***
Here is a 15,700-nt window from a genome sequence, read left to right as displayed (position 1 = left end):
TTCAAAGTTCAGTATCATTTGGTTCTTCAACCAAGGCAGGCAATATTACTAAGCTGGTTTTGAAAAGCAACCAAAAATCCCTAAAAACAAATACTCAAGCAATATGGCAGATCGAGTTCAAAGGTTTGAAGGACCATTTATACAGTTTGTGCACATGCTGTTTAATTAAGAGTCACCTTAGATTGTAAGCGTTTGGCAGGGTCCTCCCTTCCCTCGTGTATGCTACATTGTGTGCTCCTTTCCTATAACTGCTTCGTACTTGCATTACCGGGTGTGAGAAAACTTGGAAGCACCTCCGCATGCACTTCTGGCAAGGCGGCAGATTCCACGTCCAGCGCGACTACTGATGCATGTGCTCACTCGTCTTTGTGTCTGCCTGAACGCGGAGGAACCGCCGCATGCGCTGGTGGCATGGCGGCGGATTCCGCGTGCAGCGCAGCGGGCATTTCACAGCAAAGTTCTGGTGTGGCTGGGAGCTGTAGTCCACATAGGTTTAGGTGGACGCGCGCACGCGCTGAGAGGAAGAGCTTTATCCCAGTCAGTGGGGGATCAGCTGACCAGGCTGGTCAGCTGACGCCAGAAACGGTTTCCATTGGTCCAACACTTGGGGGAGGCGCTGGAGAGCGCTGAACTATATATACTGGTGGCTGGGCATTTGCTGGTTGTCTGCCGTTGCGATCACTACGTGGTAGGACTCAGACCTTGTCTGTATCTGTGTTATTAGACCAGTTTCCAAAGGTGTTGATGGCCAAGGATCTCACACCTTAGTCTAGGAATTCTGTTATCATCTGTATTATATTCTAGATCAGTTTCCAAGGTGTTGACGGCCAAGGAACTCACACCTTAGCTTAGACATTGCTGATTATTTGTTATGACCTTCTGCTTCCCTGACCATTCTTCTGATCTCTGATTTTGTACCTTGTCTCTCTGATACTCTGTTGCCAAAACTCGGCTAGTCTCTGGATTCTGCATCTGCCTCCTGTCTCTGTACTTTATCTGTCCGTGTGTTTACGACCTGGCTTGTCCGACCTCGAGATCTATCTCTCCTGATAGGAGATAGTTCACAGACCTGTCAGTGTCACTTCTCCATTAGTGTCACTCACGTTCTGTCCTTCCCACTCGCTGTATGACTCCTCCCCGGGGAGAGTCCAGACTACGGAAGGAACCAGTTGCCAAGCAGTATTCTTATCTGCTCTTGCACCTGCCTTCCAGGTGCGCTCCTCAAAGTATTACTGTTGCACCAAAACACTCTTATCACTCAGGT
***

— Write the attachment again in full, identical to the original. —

Here is a 15,700-nt window from a genome sequence, read left to right as displayed (position 1 = left end):
TTCAAAGTTCAGTATCATTTGGTTCTTCAACCAAGGCAGGCAATATTACTAAGCTGGTTTTGAAAAGCAACCAAAAATCCCTAAAAACAAATACTCAAGCAATATGGCAGATCGAGTTCAAAGGTTTGAAGGACCATTTATACAGTTTGTGCACATGCTGTTTAATTAAGAGTCACCTTAGATTGTAAGCGTTTGGCAGGGTCCTCCCTTCCCTCGTGTATGCTACATTGTGTGCTCCTTTCCTATAACTGCTTCGTACTTGCATTACCGGGTGTGAGAAAACTTGGAAGCACCTCCGCATGCACTTCTGGCAAGGCGGCAGATTCCACGTCCAGCGCGACTACTGATGCATGTGCTCACTCGTCTTTGTGTCTGCCTGAACGCGGAGGAACCGCCGCATGCGCTGGTGGCATGGCGGCGGATTCCGCGTGCAGCGCAGCGGGCATTTCACAGCAAAGTTCTGGTGTGGCTGGGAGCTGTAGTCCACATAGGTTTAGGTGGACGCGCGCACGCGCTGAGAGGAAGAGCTTTATCCCAGTCAGTGGGGGATCAGCTGACCAGGCTGGTCAGCTGACGCCAGAAACGGTTTCCATTGGTCCAACACTTGGGGGAGGCGCTGGAGAGCGCTGAACTATATATACTGGTGGCTGGGCATTTGCTGGTTGTCTGCCGTTGCGATCACTACGTGGTAGGACTCAGACCTTGTCTGTATCTGTGTTATTAGACCAGTTTCCAAAGGTGTTGATGGCCAAGGATCTCACACCTTAGTCTAGGAATTCTGTTATCATCTGTATTATATTCTAGATCAGTTTCCAAGGTGTTGACGGCCAAGGAACTCACACCTTAGCTTAGACATTGCTGATTATTTGTTATGACCTTCTGCTTCCCTGACCATTCTTCTGATCTCTGATTTTGTACCTTGTCTCTCTGATACTCTGTTGCCAAAACTCGGCTAGTCTCTGGATTCTGCATCTGCCTCCTGTCTCTGTACTTTATCTGTCCGTGTGTTTACGACCTGGCTTGTCCGACCTCGAGATCTATCTCTCCTGATAGGAGATAGTTCACAGACCTGTCAGTGTCACTTCTCCATTAGTGTCACTCACGTTCTGTCCTTCCCACTCGCTGTATGACTCCTCCCCGGGGAGAGTCCAGACTACGGAAGGAACCAGTTGCCAAGCAGTATTCTTATCTGCTCTTGCACCTGCCTTCCAGGTGCGCTCCTCAAAGTATTACTGTTGCACCAAAACACTCTTATCACTCAGGT